Localizing is more often than not a question of historicizing. I understand “queerness” as not one thing, not one identity, but a composite of many socio-historically salient elements. There is the element of non-normative/non-conforming existence, the element of against-the-grain attitude, the element of liminal but often deemed criminal practices, the element of non- or fluid identity, the element of always moving downward rather than upward, etc. Likewise, the traditional is not innately against the queer; the national is not wholly parochial or oppressive. Negotiating queerness in the Global South thus entails finding a big enough, old enough historical frame of reference in which modern colonialism and imperialism had not plundered the parts of the world now referred to as the South. We need to locate elements that could connect with queerness out of this myriad of historical paths by continuously studying the complexities and multiplicities that make up our world as it is, as well as how else it could be understood differently based on such studies of histories. Queer’s acute awareness of intersectionalities and distinctiveness in all their fluidity needs to prove itself up to the task in attempting such re-conceptions.
As it stands now, many Western practices and ideas (e.g., absolute equality, individual freedom, liberal democracy, environmental protection, etc.) have been elevated to the status of global values and thrust upon the South as UN-decreed “non-negotiable standards and obligations.” The recent emergence of homo-nationalism may be a premonition that equality for same-sex sexuality, in some limited form such as marriage rights, may yet become another future addition to these global standards. As much as this may seem beneficial and welcome by the majority of the homosexual community, queers must connect with other movements in interrogating the “global” in global values and its erasure of local specificities, as well as the fall-out of the disciplinary power of such non-negotiable standards and obligations.
Western, now global, LGBT terms are widely and eagerly used as civilized identity terms by homosexual communities elsewhere to present themselves to the public. Sadly, such eagerness also results in a drive for respectability and presentability that makes the social existence and practice of (non-normative) sexuality all the more undesirable. Under these circumstances, the staunch presence of the relentlessly queer is both encouraging and invigorating. In China, through the mediation of LGBT cultures and movements in Taiwan and Hong Kong, a familiarity with same-sex concepts and identities and ways to frame issues in conciliatory mainstream values is now developing. Fortunately, in the vast geographical and cultural spread of China and the uneven access to communication technology due to economic as well as geographic reasons, many diverse and uniquely context-specific sexual practices still exist or continue to emerge, where little concern is given to respectability and continued matter-of-fact existence is much more pragmatic. In the area of same-sex sex work in China, no respectable terms exist, nor are they desired. Instead, you hear terms used by trans sex workers themselves in ways that would have been described as “queer” elsewhere, but in fact were merely simple terms of self-reference for daily usage. The term Yiau (妖) – the closest equivalent in English may be “nymph” (a cross between demon and human and deity, sexually potent and constantly luring young men) – is widely used in mainland China, not by the general public, but by self-identified transwomen (MTF) sex workers themselves (most of whom have not gone through sex-reassignment surgery and are perfectly happy with only augmented breasts to help with their business). They serve a male clientele which includes both gays and straights, and the self-naming helps mark out the liminal existence of gender-ambiguous bodies and their amazing sexual attraction. Understandably, they are also targeted for incarceration by the police at the urge of respectable citizen NGOs and governance-minded state. It is in such unique existences that the self-creating energies on the gender/sexuality scene are plainly in sight; and gratefully, neither the iron-fists of the state or its police, nor the enticing lure of straight-faced creed of civility or respectable identity have been able to subjugate or domesticate this self-generated vitality. In a way, they constitute another “South” that stretches beyond the geopolitical map, where many other similar liminal existences reside. And whether or not to refer to them as same-sex sexualities or even queers really does not matter that much, so long as they continue to exist and thrive. No doubt, it is our duty to make sure they do.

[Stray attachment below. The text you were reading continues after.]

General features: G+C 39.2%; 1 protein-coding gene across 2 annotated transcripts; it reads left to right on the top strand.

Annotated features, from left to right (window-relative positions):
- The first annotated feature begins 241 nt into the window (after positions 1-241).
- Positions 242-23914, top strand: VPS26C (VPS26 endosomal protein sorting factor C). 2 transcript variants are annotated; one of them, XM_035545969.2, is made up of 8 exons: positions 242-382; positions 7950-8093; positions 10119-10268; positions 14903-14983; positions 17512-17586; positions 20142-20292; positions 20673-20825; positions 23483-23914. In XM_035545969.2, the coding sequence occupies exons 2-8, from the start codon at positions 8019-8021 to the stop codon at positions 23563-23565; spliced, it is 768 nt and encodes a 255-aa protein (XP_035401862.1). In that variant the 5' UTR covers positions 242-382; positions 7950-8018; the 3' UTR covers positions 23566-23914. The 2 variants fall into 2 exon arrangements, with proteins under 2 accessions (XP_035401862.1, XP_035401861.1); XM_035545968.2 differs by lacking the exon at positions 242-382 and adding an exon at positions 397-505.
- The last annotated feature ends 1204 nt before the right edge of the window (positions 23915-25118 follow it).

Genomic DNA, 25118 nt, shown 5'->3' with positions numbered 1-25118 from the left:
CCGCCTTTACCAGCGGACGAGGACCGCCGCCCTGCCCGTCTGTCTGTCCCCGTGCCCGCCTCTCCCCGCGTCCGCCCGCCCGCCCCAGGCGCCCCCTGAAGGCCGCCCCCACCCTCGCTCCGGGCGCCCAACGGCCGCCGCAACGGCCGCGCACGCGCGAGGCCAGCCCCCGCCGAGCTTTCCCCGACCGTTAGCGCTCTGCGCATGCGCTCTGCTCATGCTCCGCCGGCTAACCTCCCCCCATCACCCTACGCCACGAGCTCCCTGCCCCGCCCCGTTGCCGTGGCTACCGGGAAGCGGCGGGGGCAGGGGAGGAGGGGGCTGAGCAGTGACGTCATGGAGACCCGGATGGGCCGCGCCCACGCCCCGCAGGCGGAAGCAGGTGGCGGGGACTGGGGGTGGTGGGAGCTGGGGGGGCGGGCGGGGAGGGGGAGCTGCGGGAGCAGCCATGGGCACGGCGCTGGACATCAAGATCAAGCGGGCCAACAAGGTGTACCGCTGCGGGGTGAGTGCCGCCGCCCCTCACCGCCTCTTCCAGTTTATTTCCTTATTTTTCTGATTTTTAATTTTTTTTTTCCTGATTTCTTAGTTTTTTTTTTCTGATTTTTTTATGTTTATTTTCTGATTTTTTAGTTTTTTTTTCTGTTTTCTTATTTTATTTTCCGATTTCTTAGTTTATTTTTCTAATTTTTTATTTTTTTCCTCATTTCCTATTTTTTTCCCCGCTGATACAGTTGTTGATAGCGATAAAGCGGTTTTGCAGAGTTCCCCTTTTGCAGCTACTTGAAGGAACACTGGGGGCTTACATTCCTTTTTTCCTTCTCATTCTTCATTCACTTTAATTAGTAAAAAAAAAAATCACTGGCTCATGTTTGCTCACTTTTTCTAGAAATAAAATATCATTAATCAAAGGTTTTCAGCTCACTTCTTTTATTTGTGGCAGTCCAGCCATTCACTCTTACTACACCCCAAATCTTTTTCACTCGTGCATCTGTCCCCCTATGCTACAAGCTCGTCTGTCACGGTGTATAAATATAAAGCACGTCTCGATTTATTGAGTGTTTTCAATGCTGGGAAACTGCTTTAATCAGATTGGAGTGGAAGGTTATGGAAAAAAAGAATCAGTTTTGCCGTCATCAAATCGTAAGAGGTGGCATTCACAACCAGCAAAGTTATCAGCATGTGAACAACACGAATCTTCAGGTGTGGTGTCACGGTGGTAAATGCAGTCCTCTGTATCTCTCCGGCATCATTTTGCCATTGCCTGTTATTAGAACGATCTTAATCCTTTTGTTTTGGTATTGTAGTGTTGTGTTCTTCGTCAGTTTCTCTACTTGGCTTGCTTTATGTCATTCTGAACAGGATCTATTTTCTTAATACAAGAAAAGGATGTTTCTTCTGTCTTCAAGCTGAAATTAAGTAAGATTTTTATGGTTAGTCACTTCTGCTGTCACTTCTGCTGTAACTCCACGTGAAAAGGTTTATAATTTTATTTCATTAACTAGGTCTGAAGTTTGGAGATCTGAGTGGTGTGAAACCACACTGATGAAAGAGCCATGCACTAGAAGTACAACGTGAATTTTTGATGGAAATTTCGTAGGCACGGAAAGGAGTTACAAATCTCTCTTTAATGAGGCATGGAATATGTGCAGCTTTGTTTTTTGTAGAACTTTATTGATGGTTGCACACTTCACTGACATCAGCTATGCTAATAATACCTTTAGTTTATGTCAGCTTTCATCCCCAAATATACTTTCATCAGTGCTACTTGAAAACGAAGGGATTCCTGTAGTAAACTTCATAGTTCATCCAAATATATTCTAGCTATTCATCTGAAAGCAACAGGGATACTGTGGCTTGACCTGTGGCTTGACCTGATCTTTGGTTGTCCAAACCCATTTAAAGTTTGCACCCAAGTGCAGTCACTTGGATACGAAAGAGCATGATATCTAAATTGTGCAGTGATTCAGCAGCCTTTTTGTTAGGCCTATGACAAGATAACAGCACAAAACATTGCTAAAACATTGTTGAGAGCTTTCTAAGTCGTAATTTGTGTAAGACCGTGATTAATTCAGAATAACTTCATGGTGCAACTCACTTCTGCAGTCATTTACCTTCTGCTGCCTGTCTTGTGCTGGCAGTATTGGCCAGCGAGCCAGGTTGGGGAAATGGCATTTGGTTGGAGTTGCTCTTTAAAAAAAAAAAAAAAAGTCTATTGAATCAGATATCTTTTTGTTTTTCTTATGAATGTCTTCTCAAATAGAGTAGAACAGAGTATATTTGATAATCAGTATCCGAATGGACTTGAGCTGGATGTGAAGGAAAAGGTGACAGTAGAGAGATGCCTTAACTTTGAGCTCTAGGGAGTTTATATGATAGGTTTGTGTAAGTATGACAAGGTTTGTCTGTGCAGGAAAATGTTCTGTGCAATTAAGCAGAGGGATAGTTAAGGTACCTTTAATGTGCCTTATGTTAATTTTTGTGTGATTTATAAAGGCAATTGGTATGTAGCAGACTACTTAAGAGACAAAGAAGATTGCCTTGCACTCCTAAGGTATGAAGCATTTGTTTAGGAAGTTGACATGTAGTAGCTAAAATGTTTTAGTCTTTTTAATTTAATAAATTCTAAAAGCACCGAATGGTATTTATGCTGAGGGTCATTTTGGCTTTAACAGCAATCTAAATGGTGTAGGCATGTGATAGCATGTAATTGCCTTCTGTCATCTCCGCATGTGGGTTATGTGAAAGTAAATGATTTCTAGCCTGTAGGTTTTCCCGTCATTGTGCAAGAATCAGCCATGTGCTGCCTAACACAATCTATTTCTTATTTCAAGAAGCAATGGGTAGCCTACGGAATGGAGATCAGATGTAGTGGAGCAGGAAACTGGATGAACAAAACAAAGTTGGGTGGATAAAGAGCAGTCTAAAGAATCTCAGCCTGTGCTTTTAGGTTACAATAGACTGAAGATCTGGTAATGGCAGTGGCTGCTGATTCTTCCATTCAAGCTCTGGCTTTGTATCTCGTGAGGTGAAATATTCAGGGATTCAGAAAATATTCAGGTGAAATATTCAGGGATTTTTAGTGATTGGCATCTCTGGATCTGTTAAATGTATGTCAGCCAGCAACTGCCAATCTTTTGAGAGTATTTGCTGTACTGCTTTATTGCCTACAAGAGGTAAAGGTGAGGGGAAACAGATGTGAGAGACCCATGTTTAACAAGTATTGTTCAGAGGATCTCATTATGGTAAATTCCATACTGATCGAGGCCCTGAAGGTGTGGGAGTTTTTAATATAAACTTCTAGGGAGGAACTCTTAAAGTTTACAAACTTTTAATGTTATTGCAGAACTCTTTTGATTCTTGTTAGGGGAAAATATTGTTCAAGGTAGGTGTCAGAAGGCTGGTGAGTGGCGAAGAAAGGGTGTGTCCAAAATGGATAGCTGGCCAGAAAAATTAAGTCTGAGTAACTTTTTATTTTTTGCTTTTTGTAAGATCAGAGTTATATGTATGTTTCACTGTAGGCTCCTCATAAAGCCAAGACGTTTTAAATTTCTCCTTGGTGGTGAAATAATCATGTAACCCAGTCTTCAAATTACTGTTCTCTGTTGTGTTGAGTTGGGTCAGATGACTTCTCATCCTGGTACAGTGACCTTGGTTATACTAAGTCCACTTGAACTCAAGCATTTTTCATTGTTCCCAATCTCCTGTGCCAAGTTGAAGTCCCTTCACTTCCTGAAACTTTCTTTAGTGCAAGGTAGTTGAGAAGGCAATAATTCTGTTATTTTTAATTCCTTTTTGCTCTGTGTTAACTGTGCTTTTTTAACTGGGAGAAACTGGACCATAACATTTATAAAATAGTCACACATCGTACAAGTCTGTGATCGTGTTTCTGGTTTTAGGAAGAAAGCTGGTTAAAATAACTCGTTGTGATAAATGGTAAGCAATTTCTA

Perhaps for a number of locations in Asia, the growing mainstreaming or normalizing tendency within the LGBT movements is expressed and fortified most markedly through the concentrated investment in the same-sex, and more recently transgender, marriage rights issue for individual subjects. In Taiwan, deemed as having the most vibrant gay and lesbian movement with the largest pride march in all of Asia (amounting to 50,000 people attending in 2013), the marriage issue has been heating up rapidly and, to the dismay of many queer activists, is now the number one issue when thinking of things homosexual. Common belief in the LGBT community holds that, more than any other issue, marriage rights, signifying state-approved intimacy and genuine love, would once for all exonerate gays and lesbians from the guilt of bringing shame to the family. The emphasis on true love expressed as loyalty and faithfulness (converging ironically with conservative Christian advocacy for chastity) is now reframing homosexuality into an esteemed form of intimacy, much more desirable than the unstable, affair-ridden, divorce-prone heterosexual relationships. The Pope’s 2013 statement that clears homosexual orientation from the sin of homosexual act is yet another example of the de-sexing of homosexuality (Donadio).